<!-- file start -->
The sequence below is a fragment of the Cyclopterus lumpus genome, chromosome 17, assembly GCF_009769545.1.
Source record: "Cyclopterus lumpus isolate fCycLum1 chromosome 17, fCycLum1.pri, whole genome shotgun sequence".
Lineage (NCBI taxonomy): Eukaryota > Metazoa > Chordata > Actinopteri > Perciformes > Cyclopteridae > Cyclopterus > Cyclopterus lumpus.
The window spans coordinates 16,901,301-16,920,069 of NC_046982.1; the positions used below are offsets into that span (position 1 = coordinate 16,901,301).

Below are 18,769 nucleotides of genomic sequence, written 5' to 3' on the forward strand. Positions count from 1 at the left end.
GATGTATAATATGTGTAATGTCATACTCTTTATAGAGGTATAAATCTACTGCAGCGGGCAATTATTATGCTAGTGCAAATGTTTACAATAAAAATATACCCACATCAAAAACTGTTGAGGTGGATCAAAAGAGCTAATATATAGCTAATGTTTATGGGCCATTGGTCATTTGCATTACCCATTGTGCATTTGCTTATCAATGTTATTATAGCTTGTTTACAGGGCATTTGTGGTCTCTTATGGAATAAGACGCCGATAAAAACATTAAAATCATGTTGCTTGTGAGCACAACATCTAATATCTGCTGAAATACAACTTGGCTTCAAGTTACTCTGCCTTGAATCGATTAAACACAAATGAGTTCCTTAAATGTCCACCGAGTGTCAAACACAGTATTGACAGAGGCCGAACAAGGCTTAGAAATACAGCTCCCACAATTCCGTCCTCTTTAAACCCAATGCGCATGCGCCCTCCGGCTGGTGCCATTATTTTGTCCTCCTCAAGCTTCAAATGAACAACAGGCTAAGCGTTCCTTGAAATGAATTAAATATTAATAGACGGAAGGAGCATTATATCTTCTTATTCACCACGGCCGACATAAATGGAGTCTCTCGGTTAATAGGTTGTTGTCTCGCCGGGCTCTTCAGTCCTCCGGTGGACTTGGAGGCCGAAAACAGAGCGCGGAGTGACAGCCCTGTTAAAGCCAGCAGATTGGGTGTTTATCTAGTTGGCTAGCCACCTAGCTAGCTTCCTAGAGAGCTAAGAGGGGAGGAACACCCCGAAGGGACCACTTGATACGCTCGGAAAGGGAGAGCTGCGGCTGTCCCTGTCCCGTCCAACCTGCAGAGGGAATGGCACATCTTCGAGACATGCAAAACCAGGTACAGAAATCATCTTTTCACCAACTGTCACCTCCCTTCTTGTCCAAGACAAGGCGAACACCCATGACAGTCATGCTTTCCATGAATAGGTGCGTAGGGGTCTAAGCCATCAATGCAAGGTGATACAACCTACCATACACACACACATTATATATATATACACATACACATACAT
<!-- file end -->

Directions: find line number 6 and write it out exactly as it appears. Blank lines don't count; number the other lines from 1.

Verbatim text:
GATGTATAATATGTGTAATGTCATACTCTTTATAGAGGTATAAATCTACTGCAGCGGGCAATTATTATGCTAGTGCAAATGTTTACAATAAAAATATACCCACATCAAAAACTGTTGAGGTGGATCAAAAGAGCTAATATATAGCTAATGTTTATGGGCCATTGGTCATTTGCATTACCCATTGTGCATTTGCTTATCAATGTTATTATAGCTTGTTTACAGGGCATTTGTGGTCTCTTATGGAATAAGACGCCGATAAAAACATTAAAATCATGTTGCTTGTGAGCACAACATCTAATATCTGCTGAAATACAACTTGGCTTCAAGTTACTCTGCCTTGAATCGATTAAACACAAATGAGTTCCTTAAATGTCCACCGAGTGTCAAACACAGTATTGACAGAGGCCGAACAAGGCTTAGAAATACAGCTCCCACAATTCCGTCCTCTTTAAACCCAATGCGCATGCGCCCTCCGGCTGGTGCCATTATTTTGTCCTCCTCAAGCTTCAAATGAACAACAGGCTAAGCGTTCCTTGAAATGAATTAAATATTAATAGACGGAAGGAGCATTATATCTTCTTATTCACCACGGCCGACATAAATGGAGTCTCTCGGTTAATAGGTTGTTGTCTCGCCGGGCTCTTCAGTCCTCCGGTGGACTTGGAGGCCGAAAACAGAGCGCGGAGTGACAGCCCTGTTAAAGCCAGCAGATTGGGTGTTTATCTAGTTGGCTAGCCACCTAGCTAGCTTCCTAGAGAGCTAAGAGGGGAGGAACACCCCGAAGGGACCACTTGATACGCTCGGAAAGGGAGAGCTGCGGCTGTCCCTGTCCCGTCCAACCTGCAGAGGGAATGGCACATCTTCGAGACATGCAAAACCAGGTACAGAAATCATCTTTTCACCAACTGTCACCTCCCTTCTTGTCCAAGACAAGGCGAACACCCATGACAGTCATGCTTTCCATGAATAGGTGCGTAGGGGTCTAAGCCATCAATGCAAGGTGATACAACCTACCATACACACACACATTATATATATATACACATACACATACAT